3 Discourse and identity
In this section we shall be looking at ways in which the use of language is closely connected with identity, focusing in particular on students’ use of oral and written language. ‘Identity’ refers both to how one sees one’s own position and meaning in the world, and also to how one is ‘identified’ by others. Of course these two perspectives are interconnected and mutually reinforcing, and we shall treat the concept of identity as essentially interactive; we develop a sense of our own identity in relation to the social world around us and through interaction with other people.
In this section we explore what is often referred to as the move away from a structuralist to a post-structuralist theoretical position on language and identity.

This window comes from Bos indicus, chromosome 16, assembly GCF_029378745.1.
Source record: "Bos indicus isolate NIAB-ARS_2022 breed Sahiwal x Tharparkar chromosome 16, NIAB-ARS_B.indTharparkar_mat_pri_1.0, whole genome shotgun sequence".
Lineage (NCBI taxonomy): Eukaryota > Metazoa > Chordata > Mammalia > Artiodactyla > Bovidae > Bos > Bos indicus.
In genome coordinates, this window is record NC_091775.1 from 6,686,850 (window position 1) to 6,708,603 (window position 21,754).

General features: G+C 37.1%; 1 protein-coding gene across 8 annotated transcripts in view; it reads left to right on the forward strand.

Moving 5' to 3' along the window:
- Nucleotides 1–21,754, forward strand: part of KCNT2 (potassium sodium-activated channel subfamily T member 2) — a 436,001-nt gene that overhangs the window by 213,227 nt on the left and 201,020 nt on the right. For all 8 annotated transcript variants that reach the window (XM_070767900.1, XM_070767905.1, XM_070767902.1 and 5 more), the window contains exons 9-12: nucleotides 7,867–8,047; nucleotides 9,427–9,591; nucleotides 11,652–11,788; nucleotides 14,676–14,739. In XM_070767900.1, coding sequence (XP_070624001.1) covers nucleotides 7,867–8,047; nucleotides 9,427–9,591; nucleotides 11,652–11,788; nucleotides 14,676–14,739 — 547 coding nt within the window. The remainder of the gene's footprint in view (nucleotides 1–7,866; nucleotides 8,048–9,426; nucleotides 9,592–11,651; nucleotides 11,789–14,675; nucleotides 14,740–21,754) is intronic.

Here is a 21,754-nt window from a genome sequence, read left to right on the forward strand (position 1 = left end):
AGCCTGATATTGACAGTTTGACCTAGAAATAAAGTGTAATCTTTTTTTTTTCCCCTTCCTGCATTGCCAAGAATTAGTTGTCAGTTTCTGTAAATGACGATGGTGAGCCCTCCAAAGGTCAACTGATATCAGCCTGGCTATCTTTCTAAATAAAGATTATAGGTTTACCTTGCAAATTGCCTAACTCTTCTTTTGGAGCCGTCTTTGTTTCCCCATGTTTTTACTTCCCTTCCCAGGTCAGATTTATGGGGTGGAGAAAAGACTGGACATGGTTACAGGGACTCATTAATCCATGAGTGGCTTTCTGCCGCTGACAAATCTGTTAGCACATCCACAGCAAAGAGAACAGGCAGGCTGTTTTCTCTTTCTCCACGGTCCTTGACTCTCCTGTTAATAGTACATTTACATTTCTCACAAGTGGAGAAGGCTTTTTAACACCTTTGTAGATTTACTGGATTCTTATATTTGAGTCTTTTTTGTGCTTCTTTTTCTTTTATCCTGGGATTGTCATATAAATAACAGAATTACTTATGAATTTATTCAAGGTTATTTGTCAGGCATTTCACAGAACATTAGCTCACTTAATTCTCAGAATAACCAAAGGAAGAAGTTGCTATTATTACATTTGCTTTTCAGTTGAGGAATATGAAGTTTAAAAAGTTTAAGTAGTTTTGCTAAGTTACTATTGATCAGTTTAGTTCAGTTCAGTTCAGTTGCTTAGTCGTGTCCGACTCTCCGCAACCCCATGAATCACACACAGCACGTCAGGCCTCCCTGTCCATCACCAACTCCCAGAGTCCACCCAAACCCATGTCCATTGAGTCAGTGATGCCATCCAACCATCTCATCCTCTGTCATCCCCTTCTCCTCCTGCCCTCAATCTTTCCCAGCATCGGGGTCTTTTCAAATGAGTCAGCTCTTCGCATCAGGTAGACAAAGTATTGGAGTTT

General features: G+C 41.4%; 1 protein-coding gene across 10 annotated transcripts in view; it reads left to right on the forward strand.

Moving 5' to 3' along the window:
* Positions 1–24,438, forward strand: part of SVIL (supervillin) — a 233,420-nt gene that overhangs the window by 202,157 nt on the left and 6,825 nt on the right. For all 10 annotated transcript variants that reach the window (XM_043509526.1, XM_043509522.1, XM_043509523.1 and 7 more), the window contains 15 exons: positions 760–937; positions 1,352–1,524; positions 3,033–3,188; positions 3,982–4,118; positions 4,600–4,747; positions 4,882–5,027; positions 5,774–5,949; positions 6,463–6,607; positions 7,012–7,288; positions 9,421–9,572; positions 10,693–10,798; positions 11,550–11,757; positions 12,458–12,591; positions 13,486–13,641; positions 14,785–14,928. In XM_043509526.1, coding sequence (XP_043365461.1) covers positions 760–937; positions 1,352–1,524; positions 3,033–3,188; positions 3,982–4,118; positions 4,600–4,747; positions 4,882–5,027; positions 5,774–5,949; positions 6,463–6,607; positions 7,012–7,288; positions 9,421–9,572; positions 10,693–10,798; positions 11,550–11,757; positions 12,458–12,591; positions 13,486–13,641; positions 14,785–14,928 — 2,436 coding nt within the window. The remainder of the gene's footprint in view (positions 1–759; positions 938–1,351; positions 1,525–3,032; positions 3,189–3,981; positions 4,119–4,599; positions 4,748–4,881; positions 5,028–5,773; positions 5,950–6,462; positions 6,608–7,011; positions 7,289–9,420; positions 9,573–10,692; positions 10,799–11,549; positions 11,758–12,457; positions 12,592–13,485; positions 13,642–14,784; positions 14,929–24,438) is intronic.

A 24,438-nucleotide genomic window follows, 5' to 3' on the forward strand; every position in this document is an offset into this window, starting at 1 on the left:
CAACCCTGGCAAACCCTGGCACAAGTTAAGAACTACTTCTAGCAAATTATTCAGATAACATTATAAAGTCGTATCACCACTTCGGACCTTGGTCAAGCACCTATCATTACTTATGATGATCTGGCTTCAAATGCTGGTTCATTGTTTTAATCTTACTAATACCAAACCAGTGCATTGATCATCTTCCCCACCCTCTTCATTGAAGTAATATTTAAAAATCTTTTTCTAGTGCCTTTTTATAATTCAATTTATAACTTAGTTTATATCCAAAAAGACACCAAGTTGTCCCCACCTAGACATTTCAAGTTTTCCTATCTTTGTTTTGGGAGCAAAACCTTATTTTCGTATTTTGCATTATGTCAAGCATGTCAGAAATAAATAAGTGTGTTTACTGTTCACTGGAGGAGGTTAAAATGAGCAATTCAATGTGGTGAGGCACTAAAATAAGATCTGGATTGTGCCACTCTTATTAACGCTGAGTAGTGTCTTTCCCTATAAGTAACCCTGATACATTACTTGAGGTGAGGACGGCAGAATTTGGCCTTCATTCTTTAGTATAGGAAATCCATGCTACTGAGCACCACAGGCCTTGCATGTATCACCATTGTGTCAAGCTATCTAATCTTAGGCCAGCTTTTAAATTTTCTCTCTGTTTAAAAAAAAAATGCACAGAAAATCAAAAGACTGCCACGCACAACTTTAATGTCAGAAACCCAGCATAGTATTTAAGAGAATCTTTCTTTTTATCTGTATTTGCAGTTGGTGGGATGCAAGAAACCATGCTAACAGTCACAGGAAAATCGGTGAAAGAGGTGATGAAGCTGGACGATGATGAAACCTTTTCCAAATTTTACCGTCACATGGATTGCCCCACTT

This involves the following ideas:
- that identity is never fixed but is always developing and transforming
- that language use or ‘discourse’ plays a central role in this process of identity formation and transformation
- that individuals are constituted by not one, but many senses of identity which are bound up with the cultural contexts they inhabit.
We will consider the relevance of recent understandings about language and identity to issues of teaching and learning.